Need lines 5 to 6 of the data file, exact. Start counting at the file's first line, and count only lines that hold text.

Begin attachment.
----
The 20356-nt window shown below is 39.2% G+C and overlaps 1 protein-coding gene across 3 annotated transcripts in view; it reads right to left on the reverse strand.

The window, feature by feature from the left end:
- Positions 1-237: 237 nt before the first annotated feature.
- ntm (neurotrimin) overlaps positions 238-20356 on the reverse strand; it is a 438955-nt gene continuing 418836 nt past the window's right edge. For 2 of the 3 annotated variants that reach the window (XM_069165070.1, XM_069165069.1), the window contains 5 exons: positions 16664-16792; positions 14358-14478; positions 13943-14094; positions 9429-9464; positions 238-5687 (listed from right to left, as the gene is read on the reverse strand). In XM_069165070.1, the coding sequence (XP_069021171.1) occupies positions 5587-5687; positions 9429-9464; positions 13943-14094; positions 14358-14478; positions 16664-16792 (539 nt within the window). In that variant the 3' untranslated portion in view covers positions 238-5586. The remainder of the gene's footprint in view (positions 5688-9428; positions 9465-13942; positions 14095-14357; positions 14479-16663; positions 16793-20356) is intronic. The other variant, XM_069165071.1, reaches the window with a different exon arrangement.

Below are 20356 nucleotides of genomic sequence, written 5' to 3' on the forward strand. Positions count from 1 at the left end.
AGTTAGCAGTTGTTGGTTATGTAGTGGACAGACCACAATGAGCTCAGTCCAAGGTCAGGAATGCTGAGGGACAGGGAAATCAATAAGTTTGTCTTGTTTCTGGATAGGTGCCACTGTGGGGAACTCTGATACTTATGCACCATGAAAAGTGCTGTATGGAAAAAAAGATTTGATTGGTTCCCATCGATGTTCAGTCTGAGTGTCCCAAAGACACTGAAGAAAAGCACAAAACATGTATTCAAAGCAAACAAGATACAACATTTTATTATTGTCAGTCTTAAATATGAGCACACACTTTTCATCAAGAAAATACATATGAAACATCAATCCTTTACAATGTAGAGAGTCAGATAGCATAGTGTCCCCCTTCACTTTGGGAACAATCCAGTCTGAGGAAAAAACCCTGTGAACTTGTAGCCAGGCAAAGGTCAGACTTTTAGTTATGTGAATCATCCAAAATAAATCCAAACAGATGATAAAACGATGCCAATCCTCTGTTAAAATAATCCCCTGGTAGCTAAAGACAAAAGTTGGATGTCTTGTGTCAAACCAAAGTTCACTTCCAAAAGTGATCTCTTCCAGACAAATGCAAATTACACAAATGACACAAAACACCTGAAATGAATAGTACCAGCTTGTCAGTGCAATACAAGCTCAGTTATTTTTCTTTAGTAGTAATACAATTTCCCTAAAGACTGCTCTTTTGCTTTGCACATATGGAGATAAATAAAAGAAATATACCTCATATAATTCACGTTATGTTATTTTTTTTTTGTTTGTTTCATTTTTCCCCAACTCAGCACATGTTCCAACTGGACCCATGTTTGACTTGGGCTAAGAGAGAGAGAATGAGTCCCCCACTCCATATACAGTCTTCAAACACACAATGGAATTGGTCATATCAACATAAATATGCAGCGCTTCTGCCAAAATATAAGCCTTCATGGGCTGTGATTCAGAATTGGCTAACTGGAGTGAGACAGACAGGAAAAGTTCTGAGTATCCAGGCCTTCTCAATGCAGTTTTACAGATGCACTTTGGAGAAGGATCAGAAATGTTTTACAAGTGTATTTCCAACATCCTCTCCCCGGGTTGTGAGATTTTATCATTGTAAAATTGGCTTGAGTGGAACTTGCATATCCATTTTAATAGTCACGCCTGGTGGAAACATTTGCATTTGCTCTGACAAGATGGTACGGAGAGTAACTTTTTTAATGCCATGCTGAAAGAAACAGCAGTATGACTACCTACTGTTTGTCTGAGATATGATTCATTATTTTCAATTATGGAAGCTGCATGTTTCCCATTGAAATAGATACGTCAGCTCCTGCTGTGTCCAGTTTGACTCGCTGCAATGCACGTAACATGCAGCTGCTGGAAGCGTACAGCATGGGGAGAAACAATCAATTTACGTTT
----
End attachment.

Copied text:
Below are 20356 nucleotides of genomic sequence, written 5' to 3' on the forward strand. Positions count from 1 at the left end.
AGTTAGCAGTTGTTGGTTATGTAGTGGACAGACCACAATGAGCTCAGTCCAAGGTCAGGAATGCTGAGGGACAGGGAAATCAATAAGTTTGTCTTGTTTCTGGATAGGTGCCACTGTGGGGAACTCTGATACTTATGCACCATGAAAAGTGCTGTATGGAAAAAAAGATTTGATTGGTTCCCATCGATGTTCAGTCTGAGTGTCCCAAAGACACTGAAGAAAAGCACAAAACATGTATTCAAAGCAAACAAGATACAACATTTTATTATTGTCAGTCTTAAATATGAGCACACACTTTTCATCAAGAAAATACATATGAAACATCAATCCTTTACAATGTAGAGAGTCAGATAGCATAGTGTCCCCCTTCACTTTGGGAACAATCCAGTCTGAGGAAAAAACCCTGTGAACTTGTAGCCAGGCAAAGGTCAGACTTTTAGTTATGTGAATCATCCAAAATAAATCCAAACAGATGATAAAACGATGCCAATCCTCTGTTAAAATAATCCCCTGGTAGCTAAAGACAAAAGTTGGATGTCTTGTGTCAAACCAAAGTTCACTTCCAAAAGTGATCTCTTCCAGACAAATGCAAATTACACAAATGACACAAAACACCTGAAATGAATAGTACCAGCTTGTCAGTGCAATACAAGCTCAGTTATTTTTCTTTAGTAGTAATACAATTTCCCTAAAGACTGCTCTTTTGCTTTGCACATATGGAGATAAATAAAAGAAATATACCTCATATAATTCACGTTATGTTATTTTTTTTTTGTTTGTTTCATTTTTCCCCAACTCAGCACATGTTCCAACTGGACCCATGTTTGACTTGGGCTAAGAGAGAGAGAATGAGTCCCCCACTCCATATACAGTCTTCAAACACACAATGGAATTGGTCATATCAACATAAATATGCAGCGCTTCTGCCAAAATATAAGCCTTCATGGGCTGTGATTCAGAATTGGCTAACTGGAGTGAGACAGACAGGAAAAGTTCTGAGTATCCAGGCCTTCTCAATGCAGTTTTACAGATGCACTTTGGAGAAGGATCAGAAATGTTTTACAAGTGTATTTCCAACATCCTCTCCCCGGGTTGTGAGATTTTATCATTGTAAAATTGGCTTGAGTGGAACTTGCATATCCATTTTAATAGTCACGCCTGGTGGAAACATTTGCATTTGCTCTGACAAGATGGTACGGAGAGTAACTTTTTTAATGCCATGCTGAAAGAAACAGCAGTATGACTACCTACTGTTTGTCTGAGATATGATTCATTATTTTCAATTATGGAAGCTGCATGTTTCCCATTGAAATAGATACGTCAGCTCCTGCTGTGTCCAGTTTGACTCGCTGCAATGCACGTAACATGCAGCTGCTGGAAGCGTACAGCATGGGGAGAAACAATCAATTTACGTTT